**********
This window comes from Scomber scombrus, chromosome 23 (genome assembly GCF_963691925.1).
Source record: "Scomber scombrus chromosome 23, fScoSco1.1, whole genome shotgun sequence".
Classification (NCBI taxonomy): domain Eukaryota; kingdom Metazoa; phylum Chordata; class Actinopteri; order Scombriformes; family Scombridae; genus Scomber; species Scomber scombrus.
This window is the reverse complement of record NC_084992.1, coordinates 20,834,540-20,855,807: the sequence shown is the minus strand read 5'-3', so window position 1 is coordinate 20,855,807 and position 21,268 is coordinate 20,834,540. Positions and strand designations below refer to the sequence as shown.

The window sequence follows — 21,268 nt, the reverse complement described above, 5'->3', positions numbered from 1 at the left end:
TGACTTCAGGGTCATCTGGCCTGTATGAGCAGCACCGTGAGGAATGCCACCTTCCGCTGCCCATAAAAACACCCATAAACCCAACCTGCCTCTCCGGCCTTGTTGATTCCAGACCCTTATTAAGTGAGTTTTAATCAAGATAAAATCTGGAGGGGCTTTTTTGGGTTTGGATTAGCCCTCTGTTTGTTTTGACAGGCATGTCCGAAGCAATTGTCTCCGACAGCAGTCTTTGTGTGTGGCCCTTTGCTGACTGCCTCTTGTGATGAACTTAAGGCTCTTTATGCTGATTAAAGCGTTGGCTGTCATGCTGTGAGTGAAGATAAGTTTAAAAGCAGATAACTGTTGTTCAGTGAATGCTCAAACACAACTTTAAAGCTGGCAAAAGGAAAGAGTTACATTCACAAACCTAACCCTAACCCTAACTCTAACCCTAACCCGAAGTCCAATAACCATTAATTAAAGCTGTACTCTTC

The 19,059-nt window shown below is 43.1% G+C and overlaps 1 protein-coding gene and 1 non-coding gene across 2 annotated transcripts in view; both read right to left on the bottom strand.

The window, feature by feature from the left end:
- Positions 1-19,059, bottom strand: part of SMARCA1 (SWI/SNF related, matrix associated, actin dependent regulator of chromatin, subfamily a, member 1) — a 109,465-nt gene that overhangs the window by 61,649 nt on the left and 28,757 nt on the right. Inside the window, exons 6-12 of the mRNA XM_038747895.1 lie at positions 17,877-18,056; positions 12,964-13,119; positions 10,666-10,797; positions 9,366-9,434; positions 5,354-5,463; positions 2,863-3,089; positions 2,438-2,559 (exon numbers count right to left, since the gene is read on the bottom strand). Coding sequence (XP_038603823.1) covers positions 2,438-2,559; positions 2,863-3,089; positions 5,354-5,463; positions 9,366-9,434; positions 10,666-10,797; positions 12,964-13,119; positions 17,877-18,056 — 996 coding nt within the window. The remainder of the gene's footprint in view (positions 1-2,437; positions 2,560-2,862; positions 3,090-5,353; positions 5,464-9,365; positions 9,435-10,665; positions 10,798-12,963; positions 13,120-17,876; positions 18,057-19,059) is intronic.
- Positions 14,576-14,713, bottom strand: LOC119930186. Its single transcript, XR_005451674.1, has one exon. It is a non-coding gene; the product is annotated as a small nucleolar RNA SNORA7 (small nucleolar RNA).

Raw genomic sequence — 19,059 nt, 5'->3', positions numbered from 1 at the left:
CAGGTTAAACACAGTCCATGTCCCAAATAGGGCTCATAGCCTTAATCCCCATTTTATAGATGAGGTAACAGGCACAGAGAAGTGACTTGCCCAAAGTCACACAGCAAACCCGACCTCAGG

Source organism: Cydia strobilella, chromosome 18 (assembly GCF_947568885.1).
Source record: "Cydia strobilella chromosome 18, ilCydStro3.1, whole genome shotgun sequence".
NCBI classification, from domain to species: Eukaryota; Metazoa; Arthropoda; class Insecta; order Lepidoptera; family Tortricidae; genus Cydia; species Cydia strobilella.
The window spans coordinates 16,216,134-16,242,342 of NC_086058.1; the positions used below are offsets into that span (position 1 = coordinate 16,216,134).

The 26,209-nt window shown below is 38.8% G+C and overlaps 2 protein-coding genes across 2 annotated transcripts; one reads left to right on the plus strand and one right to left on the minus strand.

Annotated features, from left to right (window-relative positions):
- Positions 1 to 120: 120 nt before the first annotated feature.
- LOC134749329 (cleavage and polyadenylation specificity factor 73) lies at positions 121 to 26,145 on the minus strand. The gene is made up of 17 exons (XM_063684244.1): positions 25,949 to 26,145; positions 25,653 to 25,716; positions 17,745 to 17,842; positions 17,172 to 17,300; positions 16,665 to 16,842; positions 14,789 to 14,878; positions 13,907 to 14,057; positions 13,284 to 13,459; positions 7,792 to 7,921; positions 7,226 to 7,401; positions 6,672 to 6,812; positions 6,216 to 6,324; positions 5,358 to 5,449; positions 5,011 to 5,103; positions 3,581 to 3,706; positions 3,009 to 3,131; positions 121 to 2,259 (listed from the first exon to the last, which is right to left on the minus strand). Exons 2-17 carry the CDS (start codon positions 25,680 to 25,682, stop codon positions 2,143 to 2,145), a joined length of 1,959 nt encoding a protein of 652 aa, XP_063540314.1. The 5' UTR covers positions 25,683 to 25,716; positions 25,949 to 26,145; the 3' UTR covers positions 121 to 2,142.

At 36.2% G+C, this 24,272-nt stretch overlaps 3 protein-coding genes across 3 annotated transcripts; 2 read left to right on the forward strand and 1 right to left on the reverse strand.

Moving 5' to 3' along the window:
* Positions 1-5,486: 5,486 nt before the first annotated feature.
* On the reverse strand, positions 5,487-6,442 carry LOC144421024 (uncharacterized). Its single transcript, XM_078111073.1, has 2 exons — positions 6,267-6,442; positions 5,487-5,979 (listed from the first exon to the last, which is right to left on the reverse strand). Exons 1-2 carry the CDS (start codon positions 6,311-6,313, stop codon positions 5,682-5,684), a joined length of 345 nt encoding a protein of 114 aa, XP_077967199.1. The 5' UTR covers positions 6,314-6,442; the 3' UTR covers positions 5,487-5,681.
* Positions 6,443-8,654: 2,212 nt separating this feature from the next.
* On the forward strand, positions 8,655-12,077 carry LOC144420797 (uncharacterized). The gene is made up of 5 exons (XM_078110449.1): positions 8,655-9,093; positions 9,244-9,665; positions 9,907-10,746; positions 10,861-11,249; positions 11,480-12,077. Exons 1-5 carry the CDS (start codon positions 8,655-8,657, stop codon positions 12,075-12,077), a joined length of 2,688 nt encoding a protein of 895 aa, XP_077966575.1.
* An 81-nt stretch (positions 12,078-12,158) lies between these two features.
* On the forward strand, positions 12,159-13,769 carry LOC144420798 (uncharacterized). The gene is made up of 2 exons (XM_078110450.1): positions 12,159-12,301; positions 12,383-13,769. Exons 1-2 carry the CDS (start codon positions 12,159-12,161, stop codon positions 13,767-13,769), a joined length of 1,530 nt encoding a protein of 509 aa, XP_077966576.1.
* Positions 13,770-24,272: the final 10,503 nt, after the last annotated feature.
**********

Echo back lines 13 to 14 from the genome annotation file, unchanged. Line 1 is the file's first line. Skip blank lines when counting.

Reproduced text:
Source organism: Cydia strobilella, chromosome 18 (assembly GCF_947568885.1).
Source record: "Cydia strobilella chromosome 18, ilCydStro3.1, whole genome shotgun sequence".